Soon after the Indian government raised the customs duty from 10 percent to 15 percent for electronics and mobile products, iPhone maker Apple raised prices across iPhone models in the country.
The move came after global tech giant firm failed to get exemptions on component imports from the Centre.
Now, iPhone X lovers will have to shell out Rs 92,430 for the 64GB variant, which was earlier available for Rs 89,000. The 256 GB variant will now cost Rs 1,05,720 from the earlier price of Rs 1,02,000.
Currently, Apple works with Taiwanese contract manufacturer Wistron Corp to assemble the iPhone SE in Bangalore, which started production last May.
Apple reportedly touched $2 billion sales in India recently.
According to the Registrar of Companies (Roc) filing, Apple India posted sales of Rs 11,619 crore ($1.8 billion) for the year ended March 2017, up from Rs 9,937 crore in the year-ago period (translating to 17% growth in a country)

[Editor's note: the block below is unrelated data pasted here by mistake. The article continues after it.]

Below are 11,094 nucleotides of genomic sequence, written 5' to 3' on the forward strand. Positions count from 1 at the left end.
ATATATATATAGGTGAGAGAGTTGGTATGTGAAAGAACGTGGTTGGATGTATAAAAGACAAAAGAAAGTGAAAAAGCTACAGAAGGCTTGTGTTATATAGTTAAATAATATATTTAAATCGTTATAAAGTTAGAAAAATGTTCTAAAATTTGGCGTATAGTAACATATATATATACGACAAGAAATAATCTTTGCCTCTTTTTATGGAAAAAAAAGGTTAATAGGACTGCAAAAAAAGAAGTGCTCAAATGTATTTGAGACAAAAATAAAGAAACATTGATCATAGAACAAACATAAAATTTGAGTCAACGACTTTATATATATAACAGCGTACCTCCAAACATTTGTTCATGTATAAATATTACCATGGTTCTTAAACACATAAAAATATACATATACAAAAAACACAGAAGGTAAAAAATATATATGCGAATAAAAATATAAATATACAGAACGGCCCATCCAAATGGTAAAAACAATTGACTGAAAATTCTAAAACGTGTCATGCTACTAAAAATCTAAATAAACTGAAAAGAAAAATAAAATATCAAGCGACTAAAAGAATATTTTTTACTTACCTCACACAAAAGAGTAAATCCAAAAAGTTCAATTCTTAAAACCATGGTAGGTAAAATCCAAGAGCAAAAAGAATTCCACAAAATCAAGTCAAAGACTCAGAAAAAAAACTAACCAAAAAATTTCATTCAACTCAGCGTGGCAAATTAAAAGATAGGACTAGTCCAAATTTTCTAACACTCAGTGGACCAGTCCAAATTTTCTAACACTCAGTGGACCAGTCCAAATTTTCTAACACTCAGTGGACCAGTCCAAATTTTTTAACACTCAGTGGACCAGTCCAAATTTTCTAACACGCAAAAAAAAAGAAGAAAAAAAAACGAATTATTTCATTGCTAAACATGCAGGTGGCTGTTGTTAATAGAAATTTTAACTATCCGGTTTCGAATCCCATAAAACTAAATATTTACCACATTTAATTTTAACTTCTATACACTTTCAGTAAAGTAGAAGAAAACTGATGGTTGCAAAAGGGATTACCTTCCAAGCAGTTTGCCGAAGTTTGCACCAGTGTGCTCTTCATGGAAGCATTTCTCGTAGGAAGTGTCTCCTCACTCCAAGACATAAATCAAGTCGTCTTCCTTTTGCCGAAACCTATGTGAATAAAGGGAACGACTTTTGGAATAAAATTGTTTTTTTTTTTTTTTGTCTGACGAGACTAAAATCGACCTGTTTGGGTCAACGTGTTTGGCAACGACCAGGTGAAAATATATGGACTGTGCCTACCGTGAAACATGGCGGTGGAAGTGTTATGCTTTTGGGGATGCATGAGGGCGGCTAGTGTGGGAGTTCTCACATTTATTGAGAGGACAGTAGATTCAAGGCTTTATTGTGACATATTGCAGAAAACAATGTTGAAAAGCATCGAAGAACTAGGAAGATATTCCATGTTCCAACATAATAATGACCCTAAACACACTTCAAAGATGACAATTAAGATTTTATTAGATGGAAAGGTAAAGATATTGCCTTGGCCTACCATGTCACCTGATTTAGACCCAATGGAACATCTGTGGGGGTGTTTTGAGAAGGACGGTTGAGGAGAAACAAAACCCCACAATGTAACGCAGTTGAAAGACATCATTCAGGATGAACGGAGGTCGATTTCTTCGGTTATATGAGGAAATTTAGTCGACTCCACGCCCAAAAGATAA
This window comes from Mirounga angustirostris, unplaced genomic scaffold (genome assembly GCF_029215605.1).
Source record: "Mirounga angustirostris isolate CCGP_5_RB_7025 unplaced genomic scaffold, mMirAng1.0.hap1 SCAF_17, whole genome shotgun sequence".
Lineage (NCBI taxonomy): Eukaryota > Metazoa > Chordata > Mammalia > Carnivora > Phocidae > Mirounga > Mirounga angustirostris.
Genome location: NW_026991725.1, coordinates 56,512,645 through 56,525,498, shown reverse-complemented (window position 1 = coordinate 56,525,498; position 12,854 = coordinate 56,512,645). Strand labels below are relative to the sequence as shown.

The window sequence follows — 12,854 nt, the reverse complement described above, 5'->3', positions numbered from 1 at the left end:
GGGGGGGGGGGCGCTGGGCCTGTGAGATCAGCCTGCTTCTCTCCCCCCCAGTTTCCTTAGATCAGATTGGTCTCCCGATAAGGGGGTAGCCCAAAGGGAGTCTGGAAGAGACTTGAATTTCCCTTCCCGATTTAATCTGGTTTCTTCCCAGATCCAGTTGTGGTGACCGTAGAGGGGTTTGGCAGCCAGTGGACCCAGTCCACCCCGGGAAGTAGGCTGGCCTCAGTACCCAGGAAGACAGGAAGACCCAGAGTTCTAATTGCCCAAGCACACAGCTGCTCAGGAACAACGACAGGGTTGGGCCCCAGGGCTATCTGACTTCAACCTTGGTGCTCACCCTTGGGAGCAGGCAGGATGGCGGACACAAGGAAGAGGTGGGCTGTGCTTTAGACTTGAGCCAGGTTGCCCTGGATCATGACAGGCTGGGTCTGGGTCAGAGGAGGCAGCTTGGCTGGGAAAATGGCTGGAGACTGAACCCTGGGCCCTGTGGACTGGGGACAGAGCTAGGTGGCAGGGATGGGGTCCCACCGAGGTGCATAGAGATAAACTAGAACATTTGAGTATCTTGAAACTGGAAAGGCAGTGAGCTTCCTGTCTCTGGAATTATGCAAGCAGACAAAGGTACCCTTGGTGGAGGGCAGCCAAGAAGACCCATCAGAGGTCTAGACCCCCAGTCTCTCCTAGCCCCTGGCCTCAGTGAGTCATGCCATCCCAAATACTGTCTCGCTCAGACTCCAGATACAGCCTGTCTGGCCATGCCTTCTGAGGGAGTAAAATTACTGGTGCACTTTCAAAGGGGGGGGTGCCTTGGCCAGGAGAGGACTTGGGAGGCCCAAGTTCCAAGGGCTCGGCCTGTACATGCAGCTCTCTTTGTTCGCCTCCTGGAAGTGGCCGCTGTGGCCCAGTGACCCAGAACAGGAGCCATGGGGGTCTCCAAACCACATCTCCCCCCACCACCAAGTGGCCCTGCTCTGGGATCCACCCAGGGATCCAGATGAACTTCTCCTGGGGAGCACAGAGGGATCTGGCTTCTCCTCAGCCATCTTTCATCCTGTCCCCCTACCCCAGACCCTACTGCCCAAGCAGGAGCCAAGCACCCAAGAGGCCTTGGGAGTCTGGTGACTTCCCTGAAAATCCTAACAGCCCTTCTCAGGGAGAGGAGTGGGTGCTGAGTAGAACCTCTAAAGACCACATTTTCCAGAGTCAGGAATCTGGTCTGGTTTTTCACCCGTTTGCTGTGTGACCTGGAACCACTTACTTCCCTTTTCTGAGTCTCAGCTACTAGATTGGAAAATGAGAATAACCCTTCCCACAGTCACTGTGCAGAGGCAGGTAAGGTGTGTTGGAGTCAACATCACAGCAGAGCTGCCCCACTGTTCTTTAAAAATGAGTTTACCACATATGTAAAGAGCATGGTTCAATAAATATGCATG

In the last year ended March 2016, Apple India had reported a growth of 53%.
iPhone giant considers India as one of the most important markets globally. Especially after it had a tough year in China. It also launched a slew of initiatives in the country over the past two years, including production and manufacturing of iPhones.
Apple chief executive Tim Cook has also emphasized the importance of India to the company, with revenues from India more than doubling during the September quarter.
Objective behind hike in customs duty
According to a notification issued by the Government on Friday, customs duty on several electronic items including televisions, mobile phones, and microwaves has been increased to 15%, from 10% now. It will lead to make the import of these goods more expensive.
Experts in the industry said this will have twin objective, it will increase revenue as well as to encourage more manufacturing and value addition in India. This will give a boost to local manufacture, whose products would be about 20-25 percent cheaper than imports.
Veterans also predicted that more duty hikes in next year’s budget to force manufacturing to shift to India.